In Chapter 7 of my book Stop Typing & Start writing, I discuss how to get handwritten text into a digital format. After the actual writing, this can be the next most crucial step because your words aren’t going anywhere until they’re digital. That’s just the internet-connected world we live in now. So until there’s an OCR program that can read my handwriting, the transcription has to be done by either typing or dictation.
Now you know the reason why I’ve been mostly radio silent for the last month or so. I’ve been working on this little thing called a book! Buy or read now on Amazon. Stop Typing & Start Writing: Analog Productivity for Digital Writers is my attempt to slow down our frantic online “content production” pace and bring a touch of civility back to the art of writing. When I first picked up a pen to write fiction it was because everything else wasn’t working.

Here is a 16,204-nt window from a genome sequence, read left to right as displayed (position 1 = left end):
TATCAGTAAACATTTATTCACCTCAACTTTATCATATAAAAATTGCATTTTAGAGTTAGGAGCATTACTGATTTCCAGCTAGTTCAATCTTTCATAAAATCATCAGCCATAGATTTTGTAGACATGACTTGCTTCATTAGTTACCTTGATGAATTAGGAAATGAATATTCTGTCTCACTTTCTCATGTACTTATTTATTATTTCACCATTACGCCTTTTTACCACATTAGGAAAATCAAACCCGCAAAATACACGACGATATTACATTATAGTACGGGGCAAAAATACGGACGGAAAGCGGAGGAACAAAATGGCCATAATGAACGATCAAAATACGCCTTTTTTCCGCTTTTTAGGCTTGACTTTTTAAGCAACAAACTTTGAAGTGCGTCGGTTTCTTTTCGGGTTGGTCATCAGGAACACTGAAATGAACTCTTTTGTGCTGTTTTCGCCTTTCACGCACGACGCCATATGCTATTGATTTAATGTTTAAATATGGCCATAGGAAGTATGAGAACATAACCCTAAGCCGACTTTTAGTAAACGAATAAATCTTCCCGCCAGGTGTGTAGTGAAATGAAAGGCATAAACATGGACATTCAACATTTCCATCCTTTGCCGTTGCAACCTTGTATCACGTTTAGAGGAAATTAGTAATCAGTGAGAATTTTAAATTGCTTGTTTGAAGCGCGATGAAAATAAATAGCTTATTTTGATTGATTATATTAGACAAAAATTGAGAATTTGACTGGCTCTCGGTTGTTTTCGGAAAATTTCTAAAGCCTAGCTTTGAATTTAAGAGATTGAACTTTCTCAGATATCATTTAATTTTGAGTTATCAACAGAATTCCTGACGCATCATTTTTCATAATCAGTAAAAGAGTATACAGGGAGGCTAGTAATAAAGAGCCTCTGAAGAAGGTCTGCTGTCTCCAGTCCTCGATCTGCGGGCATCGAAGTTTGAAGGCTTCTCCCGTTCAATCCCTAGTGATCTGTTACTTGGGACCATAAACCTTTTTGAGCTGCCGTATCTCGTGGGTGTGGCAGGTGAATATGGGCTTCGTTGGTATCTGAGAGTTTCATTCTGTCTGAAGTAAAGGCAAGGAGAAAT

Somewhat near my house is a used typewriter sales and repair shop. Mesa Typewriter Exchange is a longstanding local business. This past Friday was the first time I ever stopped in. To say that there was a few typewriters on the display would be an understatement. The customer area in front of the counter is overrun with typewriters of every description and vintage. It was reasonably well organized, but it’s also clear he’s quickly running out of room.